Henry was a Fireman on the Titanic and was lost at sea on the night of 14th / 15th April 1912 at the age of 37.
He was born at “Cross House”, Itchen, Southampton, Hampshire and was the third of five children born to parents George and Ellen WITT (nee SILLENCE).
He began work around the age of 15 as a Rivet Boy in a Southampton ship builders yard, but soon decided to take up a position as a fireman stoker on board some of the many passenger and cargo ships, which berthed at Southampton docks.
He does not appear on either the 1901 or 1911 census, so was presumably abroad on a vessel at those times. His service engagement certificates have not survived, but these would have recorded each ship or vessel he sailed on as crew.
The Titanic crew register shows Henry had previously been engaged as an engine crew member on the vessel “OCEANIC”, a sister ship to TITANIC. She made several crossings from Southampton to New York from January 1911 to March 1912. Titanic’s Second Officer – Charles LIGHTOLLER also sailed on “OCEANIC” during this period. On completion of this passage, Henry returned to his home at 28, Lower College Street, Southampton where he lived with his sister Nellie and her husband James White and their children. He was not married and had no children of his own.
On 10th April, 1912 after the desertion and failure to board the ship by six registered crew members who were said to have all been drunk in a quayside pub, Henry and five other men (Daniel BLACK, Alfred Lewis GEER, Leonard KINSELLA, W. LLOYD and Richard HOSGOOD) were engaged to replace those men as engine crew less than two hours before she set sail.
He was engaged as an engine fireman/stoker and would have worked in a hot and dusty environment. The British enquiry into the Titanic disaster stated that the engine crew had stayed at their posts, trying desperately to remove hot coals from the engine boilers after it hit the iceberg, in order to avoid a fire breaking out, in the hope that help would arrive before she sank. Sadly, it seems to have been ineffective and fire spread throughout the lower deck of the ship.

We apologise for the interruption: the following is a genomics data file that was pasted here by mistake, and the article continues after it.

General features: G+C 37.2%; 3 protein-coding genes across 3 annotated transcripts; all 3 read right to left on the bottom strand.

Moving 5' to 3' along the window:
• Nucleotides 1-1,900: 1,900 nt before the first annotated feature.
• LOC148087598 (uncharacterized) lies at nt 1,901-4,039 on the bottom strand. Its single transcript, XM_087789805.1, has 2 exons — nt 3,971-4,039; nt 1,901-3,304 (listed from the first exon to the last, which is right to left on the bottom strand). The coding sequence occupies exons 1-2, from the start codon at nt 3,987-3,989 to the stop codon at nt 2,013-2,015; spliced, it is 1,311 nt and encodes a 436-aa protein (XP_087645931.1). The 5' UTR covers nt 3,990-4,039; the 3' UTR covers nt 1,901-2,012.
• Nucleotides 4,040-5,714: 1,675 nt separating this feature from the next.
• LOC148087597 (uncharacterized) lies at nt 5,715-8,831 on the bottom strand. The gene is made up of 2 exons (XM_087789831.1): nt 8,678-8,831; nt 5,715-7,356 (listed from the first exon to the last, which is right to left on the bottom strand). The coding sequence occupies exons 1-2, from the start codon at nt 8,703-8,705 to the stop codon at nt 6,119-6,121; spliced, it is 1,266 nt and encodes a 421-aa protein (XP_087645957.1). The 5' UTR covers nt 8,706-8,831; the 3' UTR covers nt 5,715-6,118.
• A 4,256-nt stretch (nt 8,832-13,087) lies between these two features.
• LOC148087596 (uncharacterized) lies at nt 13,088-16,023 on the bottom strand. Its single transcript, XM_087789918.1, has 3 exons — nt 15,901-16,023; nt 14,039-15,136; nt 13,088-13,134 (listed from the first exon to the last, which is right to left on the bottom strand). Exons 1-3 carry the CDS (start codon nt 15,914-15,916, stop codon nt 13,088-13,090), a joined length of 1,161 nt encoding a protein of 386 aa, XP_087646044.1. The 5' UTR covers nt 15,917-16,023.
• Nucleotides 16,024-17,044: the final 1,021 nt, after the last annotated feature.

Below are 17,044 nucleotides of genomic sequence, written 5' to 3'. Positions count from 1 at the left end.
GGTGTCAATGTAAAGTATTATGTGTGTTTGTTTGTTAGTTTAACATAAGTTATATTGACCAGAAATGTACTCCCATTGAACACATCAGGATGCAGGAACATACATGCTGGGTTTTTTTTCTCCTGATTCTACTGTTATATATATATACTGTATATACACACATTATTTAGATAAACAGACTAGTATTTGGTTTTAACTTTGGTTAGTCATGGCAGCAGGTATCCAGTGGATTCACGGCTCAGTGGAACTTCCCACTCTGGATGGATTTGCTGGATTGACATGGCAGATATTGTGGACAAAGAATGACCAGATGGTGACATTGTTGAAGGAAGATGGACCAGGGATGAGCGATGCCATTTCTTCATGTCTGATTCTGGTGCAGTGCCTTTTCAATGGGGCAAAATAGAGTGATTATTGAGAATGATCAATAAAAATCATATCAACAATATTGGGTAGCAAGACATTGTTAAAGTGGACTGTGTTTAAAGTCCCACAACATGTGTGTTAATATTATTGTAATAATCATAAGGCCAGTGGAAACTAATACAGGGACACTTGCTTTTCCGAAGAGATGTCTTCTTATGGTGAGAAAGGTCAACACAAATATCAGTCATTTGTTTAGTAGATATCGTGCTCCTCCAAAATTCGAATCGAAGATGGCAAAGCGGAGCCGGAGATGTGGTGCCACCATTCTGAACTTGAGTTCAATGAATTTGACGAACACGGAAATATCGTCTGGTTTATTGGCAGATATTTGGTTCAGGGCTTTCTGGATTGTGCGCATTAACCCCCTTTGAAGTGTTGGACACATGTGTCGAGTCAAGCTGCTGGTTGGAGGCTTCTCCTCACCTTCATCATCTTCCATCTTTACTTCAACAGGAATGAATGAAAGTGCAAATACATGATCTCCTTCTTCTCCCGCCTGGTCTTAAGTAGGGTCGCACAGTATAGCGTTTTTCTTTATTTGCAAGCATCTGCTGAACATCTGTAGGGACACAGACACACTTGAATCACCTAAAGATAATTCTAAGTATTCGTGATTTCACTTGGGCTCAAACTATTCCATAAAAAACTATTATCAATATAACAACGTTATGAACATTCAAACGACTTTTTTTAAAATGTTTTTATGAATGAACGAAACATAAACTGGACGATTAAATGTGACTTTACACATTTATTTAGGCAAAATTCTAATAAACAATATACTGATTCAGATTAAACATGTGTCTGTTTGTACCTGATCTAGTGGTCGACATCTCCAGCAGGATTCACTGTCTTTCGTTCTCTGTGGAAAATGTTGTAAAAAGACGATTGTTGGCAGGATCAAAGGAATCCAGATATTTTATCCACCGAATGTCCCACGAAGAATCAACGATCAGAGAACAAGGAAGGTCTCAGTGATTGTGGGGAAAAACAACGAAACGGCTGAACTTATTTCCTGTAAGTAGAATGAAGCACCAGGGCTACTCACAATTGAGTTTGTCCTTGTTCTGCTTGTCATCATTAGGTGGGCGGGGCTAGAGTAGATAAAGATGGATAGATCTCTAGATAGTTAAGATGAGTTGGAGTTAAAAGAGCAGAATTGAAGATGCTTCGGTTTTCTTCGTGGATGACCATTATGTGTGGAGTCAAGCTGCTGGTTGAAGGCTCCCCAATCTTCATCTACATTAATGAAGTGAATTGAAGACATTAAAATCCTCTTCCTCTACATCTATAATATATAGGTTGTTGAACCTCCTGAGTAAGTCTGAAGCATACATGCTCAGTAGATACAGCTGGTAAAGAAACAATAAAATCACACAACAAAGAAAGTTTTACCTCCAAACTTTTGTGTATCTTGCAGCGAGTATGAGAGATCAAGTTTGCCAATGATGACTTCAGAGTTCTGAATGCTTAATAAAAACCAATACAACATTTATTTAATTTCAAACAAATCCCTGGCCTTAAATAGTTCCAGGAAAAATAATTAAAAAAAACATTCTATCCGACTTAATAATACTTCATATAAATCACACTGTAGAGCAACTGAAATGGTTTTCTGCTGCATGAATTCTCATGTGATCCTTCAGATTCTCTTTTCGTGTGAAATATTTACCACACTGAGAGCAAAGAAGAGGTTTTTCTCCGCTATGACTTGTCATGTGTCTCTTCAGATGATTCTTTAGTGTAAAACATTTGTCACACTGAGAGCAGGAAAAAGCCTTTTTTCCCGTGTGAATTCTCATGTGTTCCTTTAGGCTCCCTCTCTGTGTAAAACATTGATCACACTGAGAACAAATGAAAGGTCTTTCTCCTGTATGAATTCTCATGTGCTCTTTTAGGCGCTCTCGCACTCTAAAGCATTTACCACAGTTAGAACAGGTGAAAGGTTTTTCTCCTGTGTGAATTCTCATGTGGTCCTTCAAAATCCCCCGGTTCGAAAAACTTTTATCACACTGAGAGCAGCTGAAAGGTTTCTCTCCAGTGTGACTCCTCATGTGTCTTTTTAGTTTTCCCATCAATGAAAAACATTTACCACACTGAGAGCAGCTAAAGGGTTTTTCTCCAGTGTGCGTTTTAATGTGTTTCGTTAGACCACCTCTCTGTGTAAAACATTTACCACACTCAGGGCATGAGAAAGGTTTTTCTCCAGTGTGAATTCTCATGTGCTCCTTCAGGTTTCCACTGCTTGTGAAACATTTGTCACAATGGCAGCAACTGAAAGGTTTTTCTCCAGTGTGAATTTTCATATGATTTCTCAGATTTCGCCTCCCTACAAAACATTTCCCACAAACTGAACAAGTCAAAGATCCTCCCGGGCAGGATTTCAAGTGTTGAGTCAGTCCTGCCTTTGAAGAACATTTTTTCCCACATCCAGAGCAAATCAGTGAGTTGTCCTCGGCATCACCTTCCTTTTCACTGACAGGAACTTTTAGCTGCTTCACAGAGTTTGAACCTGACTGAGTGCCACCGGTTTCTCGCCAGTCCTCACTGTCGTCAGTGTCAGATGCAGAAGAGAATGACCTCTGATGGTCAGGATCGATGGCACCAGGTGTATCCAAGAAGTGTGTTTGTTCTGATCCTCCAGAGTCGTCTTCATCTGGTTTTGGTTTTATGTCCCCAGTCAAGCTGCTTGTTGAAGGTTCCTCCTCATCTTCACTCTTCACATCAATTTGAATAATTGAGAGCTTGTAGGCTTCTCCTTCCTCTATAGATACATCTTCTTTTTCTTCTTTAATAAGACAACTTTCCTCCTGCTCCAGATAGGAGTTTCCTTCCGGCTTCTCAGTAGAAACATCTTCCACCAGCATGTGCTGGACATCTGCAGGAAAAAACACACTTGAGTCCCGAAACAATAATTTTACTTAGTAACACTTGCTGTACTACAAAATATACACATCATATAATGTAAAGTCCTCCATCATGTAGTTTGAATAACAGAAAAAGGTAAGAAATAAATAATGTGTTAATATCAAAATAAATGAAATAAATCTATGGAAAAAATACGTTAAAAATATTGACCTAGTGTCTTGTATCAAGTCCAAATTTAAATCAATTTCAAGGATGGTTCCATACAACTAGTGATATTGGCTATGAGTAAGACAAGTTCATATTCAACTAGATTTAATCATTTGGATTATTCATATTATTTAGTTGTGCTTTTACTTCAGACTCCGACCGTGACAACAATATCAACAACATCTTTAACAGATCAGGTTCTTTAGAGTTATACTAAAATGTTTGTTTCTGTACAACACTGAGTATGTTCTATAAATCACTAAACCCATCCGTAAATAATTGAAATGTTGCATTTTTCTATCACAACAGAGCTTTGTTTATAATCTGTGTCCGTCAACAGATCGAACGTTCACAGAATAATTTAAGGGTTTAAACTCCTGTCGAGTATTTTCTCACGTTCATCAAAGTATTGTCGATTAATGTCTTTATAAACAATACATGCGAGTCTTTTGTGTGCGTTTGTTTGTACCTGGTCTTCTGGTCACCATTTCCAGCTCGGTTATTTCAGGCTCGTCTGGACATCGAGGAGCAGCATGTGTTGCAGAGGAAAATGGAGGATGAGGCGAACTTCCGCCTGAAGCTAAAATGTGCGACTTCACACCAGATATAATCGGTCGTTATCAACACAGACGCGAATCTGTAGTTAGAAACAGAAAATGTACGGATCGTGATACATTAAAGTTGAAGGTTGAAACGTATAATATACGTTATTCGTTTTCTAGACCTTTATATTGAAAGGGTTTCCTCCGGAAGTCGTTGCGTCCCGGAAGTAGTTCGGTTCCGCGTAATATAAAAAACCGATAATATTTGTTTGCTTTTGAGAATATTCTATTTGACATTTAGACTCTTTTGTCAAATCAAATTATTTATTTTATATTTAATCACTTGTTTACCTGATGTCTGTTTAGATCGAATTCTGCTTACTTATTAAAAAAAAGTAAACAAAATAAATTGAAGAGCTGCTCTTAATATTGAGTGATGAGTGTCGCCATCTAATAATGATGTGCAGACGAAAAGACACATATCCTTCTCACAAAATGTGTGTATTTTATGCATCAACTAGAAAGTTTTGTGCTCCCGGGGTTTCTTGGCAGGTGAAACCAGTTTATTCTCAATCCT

Fire and smoke inhalation may possibly have been the cause of death for Henry and his work mates, rather than drowning, but as most of their bodies were not recovered, a death certificate was not issued and no formal cause of death could be given. Engine crew deaths were recorded in Titanic’s registers as “presumed drowned” for Harry and all those whose bodies were not recovered.
The only body recovered from the list above was Richard HOSGOOD. His body was recovered by the cable ship MACKAY-BENNETT and given the identity number #242. From the description of his body and clothing, plus his Union membership book in his pocket he was later identified and buried at Fairview Cemetery, Halifax, Nova Scotia on 12th May 1912
Henry’s mother died in January 1911 and is buried in Southampton Old Common Cemetery in plot C175/76. A plaque to commemorate Harry was placed on his mother’s grave by the remaining family members.
The inscription reads:
“In memory of Henry Dennis Witt, Son of George and Ellen Witt, Fireman on the Titanic, Lost at sea April 14/15 1912, Age 37.”
Memoriam notices featured in the “Hampshire Independent” newspaper on Saturday 17th April, 1915 read;
“Mr Henry Witt, 39 (sic), a native of Southampton lived at 22 Lower College Street, Southampton, his last ship being the “Oceanic”. Witt and his colleagues Lloyd, Geer, Kinsella, Black and Hosgood were taken on at the last minutes after six of the “signed-on” crew arrived late for the sailing.”
“Henry Dennis Witt. With love from his sister Nellie”
“In loving memory of our dear Uncle Henry Dennis (Harry), the youngest son of the late Helen (sic) Witt of College Street, Southampton. From his nephews Jim and Percy – Gone but not forgotten, April 15th 1912”
Further info and contact with family descendants from:
Tracy Dunne – email@example.com
Gillian Everett – firstname.lastname@example.org